March 21, 2018

Our 5 Takeaways on David Kellog’s 10 Non-Obvious Things About Scaling SaaS

This was my favorite talk of the conference. 30 minutes of trying to stay in the game with furious note-taking. The sheer volume of content that David covered was astonishing. This man knows his #SaaS. Read his blog.

Our 5 Takeaways:

1. You can’t analyze churn by analyzing churn (see image above)

Analyzing churners just shows what people who churned had in common when you really want to analyze what separates people who churn from people who don’t. This is selection (or survivorship) bias because you lack a control group.

I think what David means by this is that if you take a customer cohort and forecast the cash flow from that cohort in say a year, you can use your assumed churn rate for that cohort to arrive at the true cash value of that cohort, which is it’s present value.

David goes deep on churn in his blog post titled “A fresh look at how to measure SaaS churn rates”. Read it.

2. ARR Rules

You must run your company around ARR. ARR is THE # on the 1st slide of board deck.

  • Not bookings (customer commitments to pay for your service, can be very misleading)
  • Not TCV (total contract value, which is generally multi-year)
  • Not GAAP Revenue (Yes for producing accrual-based financial statements, no for managing cash and assessing sales (new and renewal) success)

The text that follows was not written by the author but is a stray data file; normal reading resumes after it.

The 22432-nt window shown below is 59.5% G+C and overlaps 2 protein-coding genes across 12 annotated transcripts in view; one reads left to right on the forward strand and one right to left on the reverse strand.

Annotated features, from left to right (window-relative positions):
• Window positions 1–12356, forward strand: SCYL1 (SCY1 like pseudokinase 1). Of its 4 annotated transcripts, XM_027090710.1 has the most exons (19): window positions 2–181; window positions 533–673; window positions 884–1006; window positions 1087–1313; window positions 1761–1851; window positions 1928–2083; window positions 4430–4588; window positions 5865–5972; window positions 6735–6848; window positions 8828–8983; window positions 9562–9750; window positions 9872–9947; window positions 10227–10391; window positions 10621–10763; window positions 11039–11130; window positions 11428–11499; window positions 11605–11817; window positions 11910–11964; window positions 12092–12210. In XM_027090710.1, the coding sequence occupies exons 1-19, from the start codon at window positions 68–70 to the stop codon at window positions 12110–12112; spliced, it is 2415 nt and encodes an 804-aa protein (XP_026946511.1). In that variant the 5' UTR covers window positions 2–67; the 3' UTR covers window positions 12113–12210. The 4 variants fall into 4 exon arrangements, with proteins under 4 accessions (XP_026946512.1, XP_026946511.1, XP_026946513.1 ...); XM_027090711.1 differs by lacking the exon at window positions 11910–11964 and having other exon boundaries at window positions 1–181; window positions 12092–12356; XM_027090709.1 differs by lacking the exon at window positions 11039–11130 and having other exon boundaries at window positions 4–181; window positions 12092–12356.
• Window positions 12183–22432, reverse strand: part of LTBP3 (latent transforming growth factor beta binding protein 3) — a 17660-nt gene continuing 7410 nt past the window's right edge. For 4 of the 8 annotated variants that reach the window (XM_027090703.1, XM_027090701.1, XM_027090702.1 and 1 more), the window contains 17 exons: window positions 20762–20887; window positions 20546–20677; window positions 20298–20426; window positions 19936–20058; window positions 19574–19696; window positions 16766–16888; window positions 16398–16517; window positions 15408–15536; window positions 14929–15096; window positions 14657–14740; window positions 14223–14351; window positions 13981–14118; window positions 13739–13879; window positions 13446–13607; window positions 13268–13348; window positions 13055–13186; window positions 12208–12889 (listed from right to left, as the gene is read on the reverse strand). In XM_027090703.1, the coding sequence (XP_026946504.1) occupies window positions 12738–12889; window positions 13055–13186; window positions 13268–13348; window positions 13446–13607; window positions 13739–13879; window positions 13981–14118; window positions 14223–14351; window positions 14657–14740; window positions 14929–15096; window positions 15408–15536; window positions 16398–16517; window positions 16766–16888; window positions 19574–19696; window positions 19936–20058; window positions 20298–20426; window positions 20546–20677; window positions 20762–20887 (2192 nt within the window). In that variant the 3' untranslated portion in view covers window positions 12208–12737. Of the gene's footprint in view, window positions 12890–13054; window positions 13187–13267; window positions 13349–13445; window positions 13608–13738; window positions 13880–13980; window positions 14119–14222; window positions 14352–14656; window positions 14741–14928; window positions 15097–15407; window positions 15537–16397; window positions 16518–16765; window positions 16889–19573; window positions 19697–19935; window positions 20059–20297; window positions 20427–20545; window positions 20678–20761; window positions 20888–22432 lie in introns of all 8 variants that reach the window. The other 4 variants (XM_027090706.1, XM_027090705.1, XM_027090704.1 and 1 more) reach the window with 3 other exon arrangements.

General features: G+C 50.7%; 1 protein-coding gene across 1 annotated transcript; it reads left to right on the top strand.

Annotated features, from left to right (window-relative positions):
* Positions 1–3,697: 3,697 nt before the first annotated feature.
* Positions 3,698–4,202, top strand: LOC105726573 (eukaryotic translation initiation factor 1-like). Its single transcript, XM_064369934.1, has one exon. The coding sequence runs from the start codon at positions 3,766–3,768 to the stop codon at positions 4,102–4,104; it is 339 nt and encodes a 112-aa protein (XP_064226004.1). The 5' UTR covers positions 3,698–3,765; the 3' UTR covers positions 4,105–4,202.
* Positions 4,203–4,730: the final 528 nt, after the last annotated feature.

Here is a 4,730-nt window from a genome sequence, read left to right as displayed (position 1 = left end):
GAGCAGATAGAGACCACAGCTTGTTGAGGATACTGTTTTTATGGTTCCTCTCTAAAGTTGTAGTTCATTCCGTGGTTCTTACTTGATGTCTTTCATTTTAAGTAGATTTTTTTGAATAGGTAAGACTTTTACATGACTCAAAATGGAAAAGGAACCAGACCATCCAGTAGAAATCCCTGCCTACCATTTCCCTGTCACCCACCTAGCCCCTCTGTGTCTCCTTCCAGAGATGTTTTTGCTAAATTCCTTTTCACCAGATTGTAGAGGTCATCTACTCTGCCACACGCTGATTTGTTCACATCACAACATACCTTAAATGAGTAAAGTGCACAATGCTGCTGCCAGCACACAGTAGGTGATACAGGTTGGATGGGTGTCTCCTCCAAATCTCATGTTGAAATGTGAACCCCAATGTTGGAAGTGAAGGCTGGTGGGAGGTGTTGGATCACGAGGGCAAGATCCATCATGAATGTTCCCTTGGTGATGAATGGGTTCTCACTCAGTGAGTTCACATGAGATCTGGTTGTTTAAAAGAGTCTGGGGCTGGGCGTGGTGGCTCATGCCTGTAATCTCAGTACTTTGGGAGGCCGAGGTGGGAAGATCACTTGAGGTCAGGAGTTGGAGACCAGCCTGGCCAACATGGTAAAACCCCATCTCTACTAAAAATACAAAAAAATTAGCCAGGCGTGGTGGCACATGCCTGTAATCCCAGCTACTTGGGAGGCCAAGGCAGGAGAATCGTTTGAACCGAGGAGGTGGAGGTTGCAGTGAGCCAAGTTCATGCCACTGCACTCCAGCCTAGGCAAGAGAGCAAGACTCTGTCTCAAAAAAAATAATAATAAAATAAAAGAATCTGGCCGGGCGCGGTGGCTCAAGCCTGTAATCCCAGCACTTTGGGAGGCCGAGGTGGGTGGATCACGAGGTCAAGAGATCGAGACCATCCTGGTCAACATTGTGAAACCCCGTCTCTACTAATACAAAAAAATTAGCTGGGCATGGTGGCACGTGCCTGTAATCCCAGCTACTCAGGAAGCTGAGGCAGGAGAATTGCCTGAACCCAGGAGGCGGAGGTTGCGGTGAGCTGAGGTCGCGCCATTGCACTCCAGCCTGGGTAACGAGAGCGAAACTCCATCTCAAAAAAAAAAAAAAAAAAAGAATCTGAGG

ARR leaky bucket analysis

Sales pours water in. Customer success tries to keep it in. The value of your business is how much that water level is changing and at what rate.

3. Multi-year deals make sense in certain situations

A few things to note:

  • If the multi-year discount you’re giving is less than your churn rate, it’s a win/win.
  • Multi-year deals need to be prepaid, or you’re giving without getting. You gave the price lock, but you’re giving up your expansion opportunity. How is that?
  • It’s because a multi-year deal really functions as a renewal executed by your finance team rather than your customer success team. Finance teams are good at sending invoices not at expanding revenue opportunities. This can be a killer at the early stage (sub $10mm ARR).

Here’s a Google Sheets Sensitivity Model that assesses the impact of selling a 1-year contract vs. a 3-year contract with a simple set of drivers.

The primary drivers are:

  1. Cell B4: The ACV discount you’re offering for a 3-year contract where you get all cash upfront in year 1.
  2. Cell E6: The anticipated ACV expansion rate you can achieve in years 2 and 3 on a 1-year contract you’re able to renew.
  3. Cell E10: The discount rate applied to present value the cash flows from years 2 and 3 on a single-year contract you’re able to renew. This discount rate applies to a single-year contract with and without expansion.

4. Bookings = things that turn into cash in 90 days

Bookings != TCV (total contract value), which is usually not prepaid. Everybody cares about cash, so you should too.

5. Metrics are Like an Onion

SaaS metrics are way more subtle than meets the eye. Lots of components requiring lots of questions. You’ve got to peel your way to the truth. This shouldn’t be surprising to anyone who has spent time with their metrics.The more your customers look the same, the more valuable it is to measure your metrics on a per customer basis, rather than on an ARR basis.In closing, if your a SaaS Founder or the person responsible for analyzing metrics in a SaaS business and you’re not reading David’s blog, you should. If you’re at a conference he’s speaking at, don’t miss his session.